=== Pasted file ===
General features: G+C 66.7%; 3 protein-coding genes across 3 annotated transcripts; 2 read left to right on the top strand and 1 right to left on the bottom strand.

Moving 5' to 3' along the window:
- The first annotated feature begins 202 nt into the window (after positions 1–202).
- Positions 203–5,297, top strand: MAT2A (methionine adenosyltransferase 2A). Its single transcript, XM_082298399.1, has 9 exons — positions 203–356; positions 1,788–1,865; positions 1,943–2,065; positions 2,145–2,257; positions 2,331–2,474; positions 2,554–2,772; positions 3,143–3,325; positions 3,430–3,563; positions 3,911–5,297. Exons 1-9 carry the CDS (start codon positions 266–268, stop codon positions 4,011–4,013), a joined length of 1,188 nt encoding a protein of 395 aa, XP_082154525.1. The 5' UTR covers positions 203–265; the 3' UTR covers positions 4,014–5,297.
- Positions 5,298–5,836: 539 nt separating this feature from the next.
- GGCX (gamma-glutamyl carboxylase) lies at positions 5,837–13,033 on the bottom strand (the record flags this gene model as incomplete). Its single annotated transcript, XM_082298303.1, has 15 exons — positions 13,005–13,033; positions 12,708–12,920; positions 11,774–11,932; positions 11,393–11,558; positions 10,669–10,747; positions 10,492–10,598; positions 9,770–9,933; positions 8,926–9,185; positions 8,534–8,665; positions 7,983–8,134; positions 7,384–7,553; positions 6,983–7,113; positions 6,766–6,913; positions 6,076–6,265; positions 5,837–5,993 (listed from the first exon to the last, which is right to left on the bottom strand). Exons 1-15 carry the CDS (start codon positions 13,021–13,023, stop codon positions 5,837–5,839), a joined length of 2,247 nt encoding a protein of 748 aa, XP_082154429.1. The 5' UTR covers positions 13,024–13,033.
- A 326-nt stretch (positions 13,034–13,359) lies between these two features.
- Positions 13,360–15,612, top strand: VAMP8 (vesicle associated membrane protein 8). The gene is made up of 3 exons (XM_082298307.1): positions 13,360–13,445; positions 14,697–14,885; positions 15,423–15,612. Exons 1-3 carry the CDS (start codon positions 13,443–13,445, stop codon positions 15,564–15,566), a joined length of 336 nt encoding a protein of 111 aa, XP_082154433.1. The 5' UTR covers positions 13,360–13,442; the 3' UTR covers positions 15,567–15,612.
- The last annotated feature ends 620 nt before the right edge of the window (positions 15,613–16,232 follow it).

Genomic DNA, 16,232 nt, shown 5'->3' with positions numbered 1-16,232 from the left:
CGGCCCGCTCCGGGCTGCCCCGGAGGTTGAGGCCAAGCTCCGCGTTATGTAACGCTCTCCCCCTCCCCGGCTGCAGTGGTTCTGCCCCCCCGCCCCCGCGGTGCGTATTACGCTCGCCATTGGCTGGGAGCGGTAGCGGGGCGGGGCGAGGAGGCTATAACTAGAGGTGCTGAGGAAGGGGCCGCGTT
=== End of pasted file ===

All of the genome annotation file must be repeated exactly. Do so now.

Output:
General features: G+C 66.7%; 3 protein-coding genes across 3 annotated transcripts; 2 read left to right on the top strand and 1 right to left on the bottom strand.

Moving 5' to 3' along the window:
- The first annotated feature begins 202 nt into the window (after positions 1–202).
- Positions 203–5,297, top strand: MAT2A (methionine adenosyltransferase 2A). Its single transcript, XM_082298399.1, has 9 exons — positions 203–356; positions 1,788–1,865; positions 1,943–2,065; positions 2,145–2,257; positions 2,331–2,474; positions 2,554–2,772; positions 3,143–3,325; positions 3,430–3,563; positions 3,911–5,297. Exons 1-9 carry the CDS (start codon positions 266–268, stop codon positions 4,011–4,013), a joined length of 1,188 nt encoding a protein of 395 aa, XP_082154525.1. The 5' UTR covers positions 203–265; the 3' UTR covers positions 4,014–5,297.
- Positions 5,298–5,836: 539 nt separating this feature from the next.
- GGCX (gamma-glutamyl carboxylase) lies at positions 5,837–13,033 on the bottom strand (the record flags this gene model as incomplete). Its single annotated transcript, XM_082298303.1, has 15 exons — positions 13,005–13,033; positions 12,708–12,920; positions 11,774–11,932; positions 11,393–11,558; positions 10,669–10,747; positions 10,492–10,598; positions 9,770–9,933; positions 8,926–9,185; positions 8,534–8,665; positions 7,983–8,134; positions 7,384–7,553; positions 6,983–7,113; positions 6,766–6,913; positions 6,076–6,265; positions 5,837–5,993 (listed from the first exon to the last, which is right to left on the bottom strand). Exons 1-15 carry the CDS (start codon positions 13,021–13,023, stop codon positions 5,837–5,839), a joined length of 2,247 nt encoding a protein of 748 aa, XP_082154429.1. The 5' UTR covers positions 13,024–13,033.
- A 326-nt stretch (positions 13,034–13,359) lies between these two features.
- Positions 13,360–15,612, top strand: VAMP8 (vesicle associated membrane protein 8). The gene is made up of 3 exons (XM_082298307.1): positions 13,360–13,445; positions 14,697–14,885; positions 15,423–15,612. Exons 1-3 carry the CDS (start codon positions 13,443–13,445, stop codon positions 15,564–15,566), a joined length of 336 nt encoding a protein of 111 aa, XP_082154433.1. The 5' UTR covers positions 13,360–13,442; the 3' UTR covers positions 15,567–15,612.
- The last annotated feature ends 620 nt before the right edge of the window (positions 15,613–16,232 follow it).

Genomic DNA, 16,232 nt, shown 5'->3' with positions numbered 1-16,232 from the left:
CGGCCCGCTCCGGGCTGCCCCGGAGGTTGAGGCCAAGCTCCGCGTTATGTAACGCTCTCCCCCTCCCCGGCTGCAGTGGTTCTGCCCCCCCGCCCCCGCGGTGCGTATTACGCTCGCCATTGGCTGGGAGCGGTAGCGGGGCGGGGCGAGGAGGCTATAACTAGAGGTGCTGAGGAAGGGGCCGCGTT